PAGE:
4. At every “Horizon2020” kick-off, national info days, workshops on the integration of Social Sciences and Humanities and the incentives of interdisciplinary research should be highlighted, potential contributions signposted, in order to also address the respective communities. Showcases of best interdisciplinary practice, and increased awareness in research communities for EU research funding ecology with dedicated events/workshops should be provided.
  5. When it comes to access to calls, the Commission is asked to commit to openness and transparency for all stakeholders; and the member states are asked to provide adequate national support for their SSH communities. Here, the Joint Programming Initiative on Cultural Heritage and Global Change can function as a good practice example.
  6. Finally, integration should always aim to encompass both the Social Sciences and the Humanities.
  7. Organise regular meetings, if possible on each of the Societal Challenges and their work programmes, to follow up on what has been achieved in the Vilnius parallel sessions.
  8. SSH need a strong voice of its own in Europe – in order to build communities, and also to integrate SSH on common grounds into European research agenda and funding policy.
  9. Institutional arrangements for exchange of ideas (previously provided by ESF) and networking should be sought more actively.
  10. Focus on trans-nationally relevant research infrastructures: SSH collaboration can be fostered by providing a common ground for asking different questions.
  11. Promote interdisciplinary training and education where it is necessary and useful, open up university settings to cross-disciplinary research and methodology.
  12. Seek new ways of combining solution oriented and critical research.
  13. Define new skills for SSH, relevant e.g. to interdisciplinarity, participatory approaches, digitalisation and dealing with the opportunities offered by newly available data..
  14. Taking the lead means taking on bigger roles in research cooperation with natural sciences, engineering and citizens.
  15. Seek new ways and develop transparent criteria of research assessment and impact analysis.
  16. Invest in bibliographic reference bases, open access to research results and open data repositories.
  17. Organise actively interdisciplinary and reflexive SSH related training of policy makers and representatives of the natural sciences and engineering, as well as NGOS, business and industry.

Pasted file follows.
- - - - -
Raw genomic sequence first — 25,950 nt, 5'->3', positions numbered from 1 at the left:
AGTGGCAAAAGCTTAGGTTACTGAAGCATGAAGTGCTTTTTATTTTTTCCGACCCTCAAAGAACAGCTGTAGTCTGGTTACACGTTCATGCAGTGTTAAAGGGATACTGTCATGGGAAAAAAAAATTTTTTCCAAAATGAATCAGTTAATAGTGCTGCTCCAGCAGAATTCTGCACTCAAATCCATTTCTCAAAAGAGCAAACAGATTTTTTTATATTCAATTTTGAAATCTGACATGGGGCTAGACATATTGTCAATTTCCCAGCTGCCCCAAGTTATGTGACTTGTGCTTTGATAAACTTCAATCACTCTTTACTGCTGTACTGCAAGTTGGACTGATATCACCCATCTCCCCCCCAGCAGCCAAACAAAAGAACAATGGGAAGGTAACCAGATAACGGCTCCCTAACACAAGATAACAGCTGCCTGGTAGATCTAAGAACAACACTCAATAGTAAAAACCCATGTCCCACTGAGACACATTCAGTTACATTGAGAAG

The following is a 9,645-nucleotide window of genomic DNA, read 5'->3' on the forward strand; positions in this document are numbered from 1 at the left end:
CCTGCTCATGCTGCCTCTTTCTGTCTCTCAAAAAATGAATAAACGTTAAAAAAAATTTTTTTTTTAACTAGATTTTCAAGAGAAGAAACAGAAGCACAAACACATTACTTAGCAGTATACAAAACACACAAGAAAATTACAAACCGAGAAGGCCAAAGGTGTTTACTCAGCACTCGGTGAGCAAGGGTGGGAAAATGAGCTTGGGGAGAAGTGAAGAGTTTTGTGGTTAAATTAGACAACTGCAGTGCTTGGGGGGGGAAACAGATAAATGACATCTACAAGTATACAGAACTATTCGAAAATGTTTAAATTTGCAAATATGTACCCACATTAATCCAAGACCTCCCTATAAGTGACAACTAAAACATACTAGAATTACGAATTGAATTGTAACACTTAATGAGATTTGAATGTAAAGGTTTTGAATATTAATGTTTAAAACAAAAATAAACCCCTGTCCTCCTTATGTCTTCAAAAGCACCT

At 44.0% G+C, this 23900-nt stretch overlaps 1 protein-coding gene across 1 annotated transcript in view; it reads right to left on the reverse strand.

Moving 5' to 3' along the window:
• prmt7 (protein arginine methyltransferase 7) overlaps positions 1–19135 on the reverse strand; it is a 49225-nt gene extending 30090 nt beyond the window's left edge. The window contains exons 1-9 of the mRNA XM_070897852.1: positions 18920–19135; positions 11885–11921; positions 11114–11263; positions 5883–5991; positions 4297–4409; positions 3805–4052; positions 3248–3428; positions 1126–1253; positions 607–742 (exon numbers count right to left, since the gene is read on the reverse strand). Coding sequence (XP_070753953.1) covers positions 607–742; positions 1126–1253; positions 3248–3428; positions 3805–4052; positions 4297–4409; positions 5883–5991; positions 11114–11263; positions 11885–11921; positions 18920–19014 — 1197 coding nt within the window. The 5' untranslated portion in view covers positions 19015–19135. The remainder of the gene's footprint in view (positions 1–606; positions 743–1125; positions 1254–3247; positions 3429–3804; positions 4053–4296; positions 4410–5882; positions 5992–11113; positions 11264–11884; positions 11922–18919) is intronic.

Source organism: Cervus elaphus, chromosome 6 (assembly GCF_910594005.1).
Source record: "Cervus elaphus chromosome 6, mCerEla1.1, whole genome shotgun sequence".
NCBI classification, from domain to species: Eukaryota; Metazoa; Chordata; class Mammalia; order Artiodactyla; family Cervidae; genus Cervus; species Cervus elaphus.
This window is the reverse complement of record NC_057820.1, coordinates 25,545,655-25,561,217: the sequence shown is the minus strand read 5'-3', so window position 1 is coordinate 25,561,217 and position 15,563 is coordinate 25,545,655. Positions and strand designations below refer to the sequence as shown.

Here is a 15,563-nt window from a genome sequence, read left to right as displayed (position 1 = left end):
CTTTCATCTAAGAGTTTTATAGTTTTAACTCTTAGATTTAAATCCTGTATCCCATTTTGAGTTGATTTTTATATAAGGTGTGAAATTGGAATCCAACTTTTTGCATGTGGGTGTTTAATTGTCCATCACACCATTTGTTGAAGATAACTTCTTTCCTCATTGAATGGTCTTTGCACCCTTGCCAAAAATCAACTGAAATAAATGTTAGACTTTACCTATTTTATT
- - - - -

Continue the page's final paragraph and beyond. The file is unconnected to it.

18. Connect with each other and coordinate your action whenever possible.

RECOMMENDATIONS TO THE EUROPEAN SSH STAKEHOLDERS AND RESEARCH COMMUNITIES FOR FURTHER INVOLVEMENT IN HORIZON 2020

  1. Organise regular meetings, if possible on each of the Societal Challenges and their work programmes, to follow up on what has been achieved in the Vilnius parallel sessions.
  2. SSH need a strong voice of its own in Europe – in order to build communities, and also to integrate SSH on common grounds into European research agenda and funding policy.
  3. Institutional arrangements for exchange of ideas (previously provided by ESF) and networking should be sought more actively.
  4. Focus on trans-nationally relevant research infrastructures: SSH collaboration can be fostered by providing a common ground for asking different questions.
  5. Promote interdisciplinary training and education where it is necessary and useful, open up university settings to cross-disciplinary research and methodology.
  6. Seek new ways of combining solution oriented and critical research.
  7. Define new skills for SSH, relevant e.g. to interdisciplinarity, participatory approaches, digitalisation and dealing with the opportunities offered by newly available data..
  8. Taking the lead means taking on bigger roles in research cooperation with natural sciences, engineering and citizens.
  9. Seek new ways and develop transparent criteria of research assessment and impact analysis.
  10. Invest in bibliographic reference bases, open access to research results and open data repositories.
  11. Organise actively interdisciplinary and reflexive SSH related training of policy makers and representatives of the natural sciences and engineering, as well as NGOS, business and industry.
  12. Connect with each other and coordinate your actions whenever possible.

Jutta Allmendinger, Paul Boyle, Craig Calhoun, Gustavo Cardoso, Rivka Feldhay, Poul Holm, Pavel Kabat, Helga Nowotny, Rūta Petrauskaitė, Alain Peyraube, Aura Reggiani, Peter Tindemans,
Wim van den Doel, Giedrius Viliūnas, Michel Wieviorka, Björn Wittrock

Thomas König, Katja Mayer

December 2013